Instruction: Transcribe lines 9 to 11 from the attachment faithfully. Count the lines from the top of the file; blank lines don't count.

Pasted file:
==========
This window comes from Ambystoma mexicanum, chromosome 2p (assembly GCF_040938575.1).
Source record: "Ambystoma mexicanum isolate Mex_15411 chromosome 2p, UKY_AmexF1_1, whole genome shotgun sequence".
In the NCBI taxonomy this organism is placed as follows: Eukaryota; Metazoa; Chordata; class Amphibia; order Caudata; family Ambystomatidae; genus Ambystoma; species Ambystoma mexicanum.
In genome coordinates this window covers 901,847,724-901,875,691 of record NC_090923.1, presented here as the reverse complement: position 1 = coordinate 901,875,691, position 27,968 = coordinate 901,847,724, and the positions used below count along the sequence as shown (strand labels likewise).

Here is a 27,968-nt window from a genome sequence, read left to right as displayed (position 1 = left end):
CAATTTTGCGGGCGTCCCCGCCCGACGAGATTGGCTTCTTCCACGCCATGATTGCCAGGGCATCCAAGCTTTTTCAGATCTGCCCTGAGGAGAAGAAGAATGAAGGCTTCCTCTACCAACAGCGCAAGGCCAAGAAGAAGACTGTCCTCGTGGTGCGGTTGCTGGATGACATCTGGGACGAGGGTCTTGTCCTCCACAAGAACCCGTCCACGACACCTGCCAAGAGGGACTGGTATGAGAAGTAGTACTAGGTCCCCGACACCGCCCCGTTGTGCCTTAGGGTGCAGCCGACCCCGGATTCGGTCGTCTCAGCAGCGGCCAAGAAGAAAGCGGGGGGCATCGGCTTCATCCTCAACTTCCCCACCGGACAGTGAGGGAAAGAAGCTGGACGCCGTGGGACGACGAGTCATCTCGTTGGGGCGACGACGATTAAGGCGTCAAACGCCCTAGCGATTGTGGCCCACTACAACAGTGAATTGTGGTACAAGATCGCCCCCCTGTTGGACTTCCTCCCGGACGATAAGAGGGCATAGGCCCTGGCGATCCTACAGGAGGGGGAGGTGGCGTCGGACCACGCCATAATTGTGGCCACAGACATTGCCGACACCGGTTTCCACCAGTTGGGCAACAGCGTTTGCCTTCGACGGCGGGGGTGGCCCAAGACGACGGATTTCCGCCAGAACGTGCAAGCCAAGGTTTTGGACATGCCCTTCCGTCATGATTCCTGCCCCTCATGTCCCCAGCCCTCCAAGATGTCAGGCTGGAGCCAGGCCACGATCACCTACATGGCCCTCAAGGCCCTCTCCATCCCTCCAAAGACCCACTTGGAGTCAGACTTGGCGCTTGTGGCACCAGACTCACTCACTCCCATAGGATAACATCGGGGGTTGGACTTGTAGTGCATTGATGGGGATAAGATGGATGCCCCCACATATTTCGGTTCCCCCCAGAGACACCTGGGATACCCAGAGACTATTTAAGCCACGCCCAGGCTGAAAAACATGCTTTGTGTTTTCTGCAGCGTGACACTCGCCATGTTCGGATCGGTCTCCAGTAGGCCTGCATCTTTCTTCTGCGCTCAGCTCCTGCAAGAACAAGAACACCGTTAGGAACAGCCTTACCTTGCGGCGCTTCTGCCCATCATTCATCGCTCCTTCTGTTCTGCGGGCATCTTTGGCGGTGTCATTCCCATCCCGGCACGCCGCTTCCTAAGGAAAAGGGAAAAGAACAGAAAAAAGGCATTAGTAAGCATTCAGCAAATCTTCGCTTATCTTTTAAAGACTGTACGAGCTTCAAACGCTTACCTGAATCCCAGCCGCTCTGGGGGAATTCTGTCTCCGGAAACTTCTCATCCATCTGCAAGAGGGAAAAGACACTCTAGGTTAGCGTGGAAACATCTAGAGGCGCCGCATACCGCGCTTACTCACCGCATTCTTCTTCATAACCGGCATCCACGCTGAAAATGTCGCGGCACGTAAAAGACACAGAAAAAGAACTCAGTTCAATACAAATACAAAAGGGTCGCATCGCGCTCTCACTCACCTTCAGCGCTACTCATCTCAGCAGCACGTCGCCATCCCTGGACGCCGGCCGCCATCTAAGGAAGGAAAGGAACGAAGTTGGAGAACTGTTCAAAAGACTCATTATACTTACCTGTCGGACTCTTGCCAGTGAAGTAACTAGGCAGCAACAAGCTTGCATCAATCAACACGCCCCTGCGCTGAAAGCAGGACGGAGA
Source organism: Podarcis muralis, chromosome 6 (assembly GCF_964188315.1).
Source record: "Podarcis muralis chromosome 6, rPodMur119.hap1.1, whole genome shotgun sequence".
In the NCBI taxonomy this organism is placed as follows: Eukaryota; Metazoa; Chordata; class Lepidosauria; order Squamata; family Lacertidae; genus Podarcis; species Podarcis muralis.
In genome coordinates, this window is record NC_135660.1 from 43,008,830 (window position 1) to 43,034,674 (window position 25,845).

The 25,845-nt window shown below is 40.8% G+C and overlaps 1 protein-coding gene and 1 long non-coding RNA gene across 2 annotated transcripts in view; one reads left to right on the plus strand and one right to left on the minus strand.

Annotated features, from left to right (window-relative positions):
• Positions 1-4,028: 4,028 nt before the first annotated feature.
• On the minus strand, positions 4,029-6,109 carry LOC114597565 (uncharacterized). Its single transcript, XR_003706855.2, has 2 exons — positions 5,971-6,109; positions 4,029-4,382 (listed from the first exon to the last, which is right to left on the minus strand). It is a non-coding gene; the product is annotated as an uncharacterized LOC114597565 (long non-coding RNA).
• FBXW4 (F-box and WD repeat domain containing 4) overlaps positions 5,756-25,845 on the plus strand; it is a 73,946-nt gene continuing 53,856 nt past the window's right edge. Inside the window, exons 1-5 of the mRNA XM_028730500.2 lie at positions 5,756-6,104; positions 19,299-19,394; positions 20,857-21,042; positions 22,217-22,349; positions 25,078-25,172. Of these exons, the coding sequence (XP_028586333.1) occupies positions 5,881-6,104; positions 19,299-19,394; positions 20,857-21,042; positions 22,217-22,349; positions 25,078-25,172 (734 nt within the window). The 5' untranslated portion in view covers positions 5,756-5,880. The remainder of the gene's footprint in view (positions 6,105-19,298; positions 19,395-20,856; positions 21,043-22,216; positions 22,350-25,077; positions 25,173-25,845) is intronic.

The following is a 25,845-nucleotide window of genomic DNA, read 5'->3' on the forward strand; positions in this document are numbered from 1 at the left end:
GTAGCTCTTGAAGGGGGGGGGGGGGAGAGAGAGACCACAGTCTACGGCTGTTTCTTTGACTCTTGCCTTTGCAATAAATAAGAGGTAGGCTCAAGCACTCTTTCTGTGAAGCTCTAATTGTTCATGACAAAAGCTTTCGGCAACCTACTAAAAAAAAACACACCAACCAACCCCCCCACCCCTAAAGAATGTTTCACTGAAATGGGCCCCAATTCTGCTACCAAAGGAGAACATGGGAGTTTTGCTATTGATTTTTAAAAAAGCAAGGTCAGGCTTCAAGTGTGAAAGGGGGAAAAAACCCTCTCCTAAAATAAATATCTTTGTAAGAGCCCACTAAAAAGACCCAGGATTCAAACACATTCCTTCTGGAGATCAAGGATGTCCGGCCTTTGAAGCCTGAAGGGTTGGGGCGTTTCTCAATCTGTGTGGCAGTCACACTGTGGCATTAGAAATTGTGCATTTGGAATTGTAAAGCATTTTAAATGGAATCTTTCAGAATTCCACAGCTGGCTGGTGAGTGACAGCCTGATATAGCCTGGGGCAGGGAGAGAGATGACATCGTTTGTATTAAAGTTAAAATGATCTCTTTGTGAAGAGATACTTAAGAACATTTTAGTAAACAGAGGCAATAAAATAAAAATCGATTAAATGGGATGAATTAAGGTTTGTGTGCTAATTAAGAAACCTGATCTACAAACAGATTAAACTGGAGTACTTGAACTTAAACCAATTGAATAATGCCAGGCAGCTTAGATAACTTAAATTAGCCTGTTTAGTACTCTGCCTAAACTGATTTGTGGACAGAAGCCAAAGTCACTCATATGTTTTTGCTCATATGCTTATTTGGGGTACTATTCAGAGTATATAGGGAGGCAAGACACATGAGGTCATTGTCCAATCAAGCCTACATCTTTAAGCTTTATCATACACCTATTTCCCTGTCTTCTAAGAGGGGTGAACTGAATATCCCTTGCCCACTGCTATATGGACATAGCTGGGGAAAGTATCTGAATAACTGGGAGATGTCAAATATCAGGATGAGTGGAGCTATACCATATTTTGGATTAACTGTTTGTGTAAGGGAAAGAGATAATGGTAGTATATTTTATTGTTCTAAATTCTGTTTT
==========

In the NCBI taxonomy this organism is placed as follows: Eukaryota; Metazoa; Chordata; class Lepidosauria; order Squamata; family Lacertidae; genus Podarcis; species Podarcis muralis.
In genome coordinates, this window is record NC_135660.1 from 43,008,830 (window position 1) to 43,034,674 (window position 25,845).

The 25,845-nt window shown below is 40.8% G+C and overlaps 1 protein-coding gene and 1 long non-coding RNA gene across 2 annotated transcripts in view; one reads left to right on the plus strand and one right to left on the minus strand.